Progarchives, the progressive rock ultimate discography


The Church

Prog Related

From, the ultimate progressive rock music website

The Church Sometime Anywhere album cover
3.47 | 27 ratings | 5 reviews | 4% 5 stars

Good, but non-essential

Write a review

from partners
Studio Album, released in 1994

Songs / Tracks Listing

1. Day Of The Dead (6:46)
2. Lost My Touch (6:31)
3. Loveblind (6:24)
4. My Little Problem (7:18)
5. The Maven (6:48)
6. Angelica (5:08)
7. Lullaby (2:59)
8. Eastern (3:47)
9. Two Places At Once (7:54)
10. Business Woman (4:30)
11. Authority (5:09)
12. Fly Home (8:43)
13. The Dead Man's Dream (4:59)

Total time 76:56

Bonus CD from 1994 SE - Somewhere Else
14. Drought (3:17)
15. The Time Being (4:34)
16. Leave Your Clothes On (4:49)
17. Cut In Two (4:56)
18. The Myths You Made (4:33)
19. Freeze To Burn (3:55)
20. Macabre Tavern (3:53)

Total Time: 29:57

Line-up / Musicians

- Steve Kilbey / lead vocals, bass, keyboards, guitar
- Marty Willson-Piper / guitar, bass, keyboards, backing vocals

- Sandy Chick / vocals
- Carol Broca-Wander / French female voice
- Peter Koppes / guitar (14)
- Linda Neil / violin
- Tim Powles/ drums
- Boris Goudenov / drum loops
- Martin Rössel / drums (5,16,19), organ (5)
- Richard Ploog / drums (14)
- Darren Ryan / drums & loops (4)

Releases information

Artwork: Diane Painter

2xLP Arista ‎- 07822-18727-1 (1994, US)

CD White ‎- TVD 93396 (1994, Australia)
2xCD White ‎- TVD 93396 (1994, Australia) Bonus disc with 7 tracks entitled "Somewhere Else"

Thanks to ProgLucky for the addition
and to Quinino for the last updates
Edit this entry

Buy THE CHURCH Sometime Anywhere Music

THE CHURCH Sometime Anywhere ratings distribution

(27 ratings)
Essential: a masterpiece of rock music(4%)
Excellent addition to any rock music collection(56%)
Good, but non-essential (26%)
Collectors/fans only (7%)
Poor. Only for completionists (7%)

THE CHURCH Sometime Anywhere reviews

Showing all collaborators reviews and last reviews preview | Show all reviews/ratings

Collaborators/Experts Reviews

Review by maani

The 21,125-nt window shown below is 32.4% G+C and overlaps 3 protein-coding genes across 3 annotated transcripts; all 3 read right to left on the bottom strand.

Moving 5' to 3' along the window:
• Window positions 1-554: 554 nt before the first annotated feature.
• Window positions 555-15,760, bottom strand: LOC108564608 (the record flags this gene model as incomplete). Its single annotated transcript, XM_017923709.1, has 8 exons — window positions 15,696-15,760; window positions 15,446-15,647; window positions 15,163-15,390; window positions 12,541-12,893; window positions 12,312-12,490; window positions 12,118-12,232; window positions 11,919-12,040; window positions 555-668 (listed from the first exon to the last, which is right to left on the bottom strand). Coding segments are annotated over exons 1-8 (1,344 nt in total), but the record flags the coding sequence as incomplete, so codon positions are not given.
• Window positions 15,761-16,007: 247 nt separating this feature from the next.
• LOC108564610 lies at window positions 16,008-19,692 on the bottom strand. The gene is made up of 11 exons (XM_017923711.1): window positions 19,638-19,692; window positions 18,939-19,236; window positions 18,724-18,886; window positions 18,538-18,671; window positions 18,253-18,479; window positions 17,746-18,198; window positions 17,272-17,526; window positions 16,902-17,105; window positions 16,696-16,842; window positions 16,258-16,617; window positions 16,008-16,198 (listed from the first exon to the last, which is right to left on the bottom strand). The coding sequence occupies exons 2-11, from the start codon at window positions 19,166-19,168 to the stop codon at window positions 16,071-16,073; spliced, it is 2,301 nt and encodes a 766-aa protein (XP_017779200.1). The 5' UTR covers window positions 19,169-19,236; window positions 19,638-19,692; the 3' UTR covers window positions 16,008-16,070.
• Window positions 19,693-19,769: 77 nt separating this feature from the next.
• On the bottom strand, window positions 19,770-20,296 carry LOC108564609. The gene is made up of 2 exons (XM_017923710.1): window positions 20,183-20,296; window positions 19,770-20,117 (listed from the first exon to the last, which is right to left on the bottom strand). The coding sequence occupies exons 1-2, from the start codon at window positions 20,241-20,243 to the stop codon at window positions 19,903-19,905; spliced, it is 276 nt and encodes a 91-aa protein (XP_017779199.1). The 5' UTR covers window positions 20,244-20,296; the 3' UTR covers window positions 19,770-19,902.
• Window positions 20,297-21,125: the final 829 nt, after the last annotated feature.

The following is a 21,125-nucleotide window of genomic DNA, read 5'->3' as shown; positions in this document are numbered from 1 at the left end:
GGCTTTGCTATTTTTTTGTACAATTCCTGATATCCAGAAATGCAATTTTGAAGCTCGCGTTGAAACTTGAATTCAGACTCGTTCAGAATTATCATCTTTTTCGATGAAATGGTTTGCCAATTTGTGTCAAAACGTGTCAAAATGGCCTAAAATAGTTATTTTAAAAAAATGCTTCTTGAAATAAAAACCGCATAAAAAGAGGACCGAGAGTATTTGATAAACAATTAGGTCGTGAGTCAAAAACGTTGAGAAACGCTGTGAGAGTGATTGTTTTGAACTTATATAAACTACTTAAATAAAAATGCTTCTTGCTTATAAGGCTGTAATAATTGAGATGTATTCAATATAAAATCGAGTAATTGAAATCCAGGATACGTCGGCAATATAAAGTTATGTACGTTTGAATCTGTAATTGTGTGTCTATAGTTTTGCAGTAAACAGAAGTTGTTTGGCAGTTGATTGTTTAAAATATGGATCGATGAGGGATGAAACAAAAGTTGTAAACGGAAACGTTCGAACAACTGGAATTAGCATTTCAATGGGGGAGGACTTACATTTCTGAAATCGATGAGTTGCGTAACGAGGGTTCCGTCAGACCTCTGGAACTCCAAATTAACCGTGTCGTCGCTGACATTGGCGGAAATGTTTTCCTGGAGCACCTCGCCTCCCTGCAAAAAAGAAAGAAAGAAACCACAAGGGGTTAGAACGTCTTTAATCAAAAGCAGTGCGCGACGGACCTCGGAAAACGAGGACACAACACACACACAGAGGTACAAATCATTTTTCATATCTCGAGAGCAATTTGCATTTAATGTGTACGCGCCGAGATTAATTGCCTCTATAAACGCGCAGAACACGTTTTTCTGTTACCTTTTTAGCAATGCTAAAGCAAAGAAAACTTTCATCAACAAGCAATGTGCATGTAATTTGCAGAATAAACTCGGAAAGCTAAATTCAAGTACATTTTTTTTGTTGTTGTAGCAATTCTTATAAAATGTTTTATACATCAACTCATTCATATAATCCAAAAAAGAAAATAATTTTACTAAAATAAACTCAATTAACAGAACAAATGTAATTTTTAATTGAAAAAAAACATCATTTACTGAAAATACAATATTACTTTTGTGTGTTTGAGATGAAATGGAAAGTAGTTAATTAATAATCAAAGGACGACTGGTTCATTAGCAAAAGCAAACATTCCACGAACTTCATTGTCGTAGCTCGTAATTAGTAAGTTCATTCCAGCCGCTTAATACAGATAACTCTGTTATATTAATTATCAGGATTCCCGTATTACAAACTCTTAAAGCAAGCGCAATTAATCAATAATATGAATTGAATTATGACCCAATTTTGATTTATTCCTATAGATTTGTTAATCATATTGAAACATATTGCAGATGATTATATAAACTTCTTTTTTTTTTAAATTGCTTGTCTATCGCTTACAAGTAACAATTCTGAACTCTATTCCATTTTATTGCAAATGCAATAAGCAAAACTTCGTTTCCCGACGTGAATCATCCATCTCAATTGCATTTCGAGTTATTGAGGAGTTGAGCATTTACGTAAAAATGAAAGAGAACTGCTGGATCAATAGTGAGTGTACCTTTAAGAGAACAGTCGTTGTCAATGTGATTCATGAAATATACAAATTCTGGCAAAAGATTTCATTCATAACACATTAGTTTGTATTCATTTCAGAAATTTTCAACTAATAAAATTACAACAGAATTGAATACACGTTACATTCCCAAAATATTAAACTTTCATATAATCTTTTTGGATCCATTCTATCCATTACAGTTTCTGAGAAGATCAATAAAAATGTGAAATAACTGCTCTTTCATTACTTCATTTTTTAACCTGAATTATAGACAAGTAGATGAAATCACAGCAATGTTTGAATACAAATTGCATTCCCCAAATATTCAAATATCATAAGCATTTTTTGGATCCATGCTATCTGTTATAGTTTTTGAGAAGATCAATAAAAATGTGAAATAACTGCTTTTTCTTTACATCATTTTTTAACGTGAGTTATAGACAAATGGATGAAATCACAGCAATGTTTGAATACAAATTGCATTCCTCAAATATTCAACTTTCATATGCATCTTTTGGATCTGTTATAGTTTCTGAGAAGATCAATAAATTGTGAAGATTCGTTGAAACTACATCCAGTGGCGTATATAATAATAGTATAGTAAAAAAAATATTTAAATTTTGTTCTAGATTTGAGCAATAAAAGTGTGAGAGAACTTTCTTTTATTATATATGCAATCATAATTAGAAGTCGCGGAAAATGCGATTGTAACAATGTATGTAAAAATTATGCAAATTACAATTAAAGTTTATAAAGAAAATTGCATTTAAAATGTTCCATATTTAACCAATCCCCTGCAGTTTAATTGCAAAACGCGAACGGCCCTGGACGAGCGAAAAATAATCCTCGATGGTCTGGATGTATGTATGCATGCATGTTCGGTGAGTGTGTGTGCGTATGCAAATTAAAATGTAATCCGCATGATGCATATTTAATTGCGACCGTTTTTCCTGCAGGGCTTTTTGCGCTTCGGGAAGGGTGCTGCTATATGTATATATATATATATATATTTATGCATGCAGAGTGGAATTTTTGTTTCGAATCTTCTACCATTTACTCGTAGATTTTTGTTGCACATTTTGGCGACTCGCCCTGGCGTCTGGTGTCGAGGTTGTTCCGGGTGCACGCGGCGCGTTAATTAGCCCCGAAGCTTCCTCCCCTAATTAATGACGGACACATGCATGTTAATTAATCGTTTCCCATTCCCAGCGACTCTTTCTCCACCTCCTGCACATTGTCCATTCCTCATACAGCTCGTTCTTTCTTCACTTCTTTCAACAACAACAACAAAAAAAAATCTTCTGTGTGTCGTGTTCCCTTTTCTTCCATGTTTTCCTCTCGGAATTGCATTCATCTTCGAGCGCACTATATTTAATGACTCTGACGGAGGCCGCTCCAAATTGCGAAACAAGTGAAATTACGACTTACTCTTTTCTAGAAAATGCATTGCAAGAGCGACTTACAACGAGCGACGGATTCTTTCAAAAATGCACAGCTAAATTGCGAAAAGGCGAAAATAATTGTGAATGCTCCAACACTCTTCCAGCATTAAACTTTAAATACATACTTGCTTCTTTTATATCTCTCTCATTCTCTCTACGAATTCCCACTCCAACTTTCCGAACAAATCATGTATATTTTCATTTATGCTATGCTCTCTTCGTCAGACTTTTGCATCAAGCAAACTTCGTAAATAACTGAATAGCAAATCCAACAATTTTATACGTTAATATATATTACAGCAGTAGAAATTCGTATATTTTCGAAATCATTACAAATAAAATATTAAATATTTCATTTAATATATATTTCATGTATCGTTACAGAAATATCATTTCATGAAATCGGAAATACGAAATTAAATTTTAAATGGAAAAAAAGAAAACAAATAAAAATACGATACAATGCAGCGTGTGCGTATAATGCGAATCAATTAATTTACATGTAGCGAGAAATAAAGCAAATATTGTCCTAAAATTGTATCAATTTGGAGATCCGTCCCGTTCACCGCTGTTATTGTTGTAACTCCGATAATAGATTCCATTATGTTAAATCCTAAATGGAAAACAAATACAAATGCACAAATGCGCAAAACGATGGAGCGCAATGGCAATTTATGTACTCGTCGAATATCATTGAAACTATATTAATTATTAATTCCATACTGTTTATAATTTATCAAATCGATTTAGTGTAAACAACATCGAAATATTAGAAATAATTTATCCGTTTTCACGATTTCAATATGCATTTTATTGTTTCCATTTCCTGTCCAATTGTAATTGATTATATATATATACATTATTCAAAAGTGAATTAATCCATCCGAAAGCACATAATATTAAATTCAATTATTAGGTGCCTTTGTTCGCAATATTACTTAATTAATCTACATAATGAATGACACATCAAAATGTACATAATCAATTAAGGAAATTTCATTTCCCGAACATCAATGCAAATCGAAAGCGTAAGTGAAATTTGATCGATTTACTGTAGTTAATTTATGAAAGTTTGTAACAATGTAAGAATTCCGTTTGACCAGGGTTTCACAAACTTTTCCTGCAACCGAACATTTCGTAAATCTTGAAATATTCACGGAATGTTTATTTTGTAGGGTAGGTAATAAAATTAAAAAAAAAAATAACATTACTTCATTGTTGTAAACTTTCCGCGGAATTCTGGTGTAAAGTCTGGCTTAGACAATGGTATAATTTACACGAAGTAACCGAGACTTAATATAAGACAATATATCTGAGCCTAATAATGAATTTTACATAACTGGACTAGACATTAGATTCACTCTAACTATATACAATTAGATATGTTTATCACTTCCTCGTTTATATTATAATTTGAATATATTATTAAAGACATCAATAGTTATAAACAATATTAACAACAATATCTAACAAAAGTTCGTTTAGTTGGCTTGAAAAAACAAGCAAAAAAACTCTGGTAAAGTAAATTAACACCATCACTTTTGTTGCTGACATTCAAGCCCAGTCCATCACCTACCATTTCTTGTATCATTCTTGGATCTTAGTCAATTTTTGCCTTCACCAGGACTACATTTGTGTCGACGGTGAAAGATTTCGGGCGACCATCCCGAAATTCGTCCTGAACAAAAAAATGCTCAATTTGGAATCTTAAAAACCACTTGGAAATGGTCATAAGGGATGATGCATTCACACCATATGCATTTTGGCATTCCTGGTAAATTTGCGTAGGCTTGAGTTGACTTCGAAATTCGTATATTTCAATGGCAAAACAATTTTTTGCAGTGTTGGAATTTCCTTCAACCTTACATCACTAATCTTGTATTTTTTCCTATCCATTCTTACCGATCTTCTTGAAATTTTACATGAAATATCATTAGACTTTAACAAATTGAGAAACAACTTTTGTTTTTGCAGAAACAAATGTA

4 stars [Ninth in a series] After the unexpectedly amazing quality of "Priest=Aura," I was certain that The Church could not possibly top themselves. Boy, was I wrong (and would be again...). Though it was not so much a matter of "topping" as of continuing to extend their rapidly-growing range, and using their unique blend of songwriting, arrangement and texture to create equally great (or better) music. "Sometime Anywhere" provides ample evidence that the band accomplished exactly that. / "Day of the Dead" - another lyrical masterpiece from Kilbey, and another true Church "original" - starts in Floydian mode, quickly developing into a bass riff-propelled arrangement with minimalist guitar work, a simple but effective beat that builds and fades, and an increasingly present atmosphere. "Lost My Touch" is among the weirdest pieces the band has ever done, with an off-time beat and bass figure and scratchy guitar undergirding a fuzzed-out vocal on the verses, giving way to a truly haunting chorus, with a strange, "psychedelic" instrumental section in the middle. "Loveblind" remains my favorite Church song ever. (It is on my list of "desert island songs.") It is among the most deceptively simple, masterful, hypnotic and flat-out beautiful arrangements ever written by the band, and supports one of Kilbey's most haunting stories. (If you hear this on headphones, I guarantee you will listen to it twice before listening to the rest of the album.) "My Little Problem" is a humorous ditty built around some pretty guitars, a McCartney-esque bass line, and "peek-a-boo" drum and keyboard (string) figures. "The Maven" calls to mind "The Illusionist" (from "Priest=Aura"), having a similar theme and arrangement - a brilliant rhyming lyric about a phony mendicant, supported by a simple arrangement (sort of Dylan-meets-Floyd). If "Lost My Touch" is weird, then "Angelica" is downright bizarre. Almost Belew-era Crimzoid in its approach, it includes a Fripp-ish guitar figure, a hypnotic, repetitive arrangement, a simple, almost paranoid lyric, a crazy vocal delivery, and strange sound effects (including a well-used violin). "Lullaby" is a short but beautiful ballad about the baby Jesus, undergirded almost entirely by two tremolo guitars. "Eastern" is without question my favorite Church instrumental. Using a quasi-Arabic beat, violin, and some authentic Arabic percussion and guitar-like instruments, the overall effect is both strange and truly beautiful. "Two Places At Once" is another truly original, masterful arrangement from the band, moving between soft, violin-laced sections and harder, drum-propelled sections, and pits the voices of Kilbey and Willson-Piper against each other in a neat way. "Business Woman" and "Authority" both have great lyrics on odd subjects, and a more straightforward musical approach, harking back to the best of the band in its "Heyday" period, showing that they can still "rock" when they want to, but with a decidedly more "mature" flair. "Fly Home" brings us back to the present with a nicely textured, bass riff-propelled arrangement including a subtle arpeggiated guitar, occasional keyboard figure, and some nice sound effects, giving way to a heavy Floydian chorus (ending with a reprise of the "Loveblind" theme). "The Dead Man's Dream" is a truly dreamy, hypnotic arrangement with a repetitive guitar riff, textured keyboards, and overlapping vocal lines. / By itself, this disc provides enough proof that the band is still very much on track in its exciting new approach, if not growing even more. However...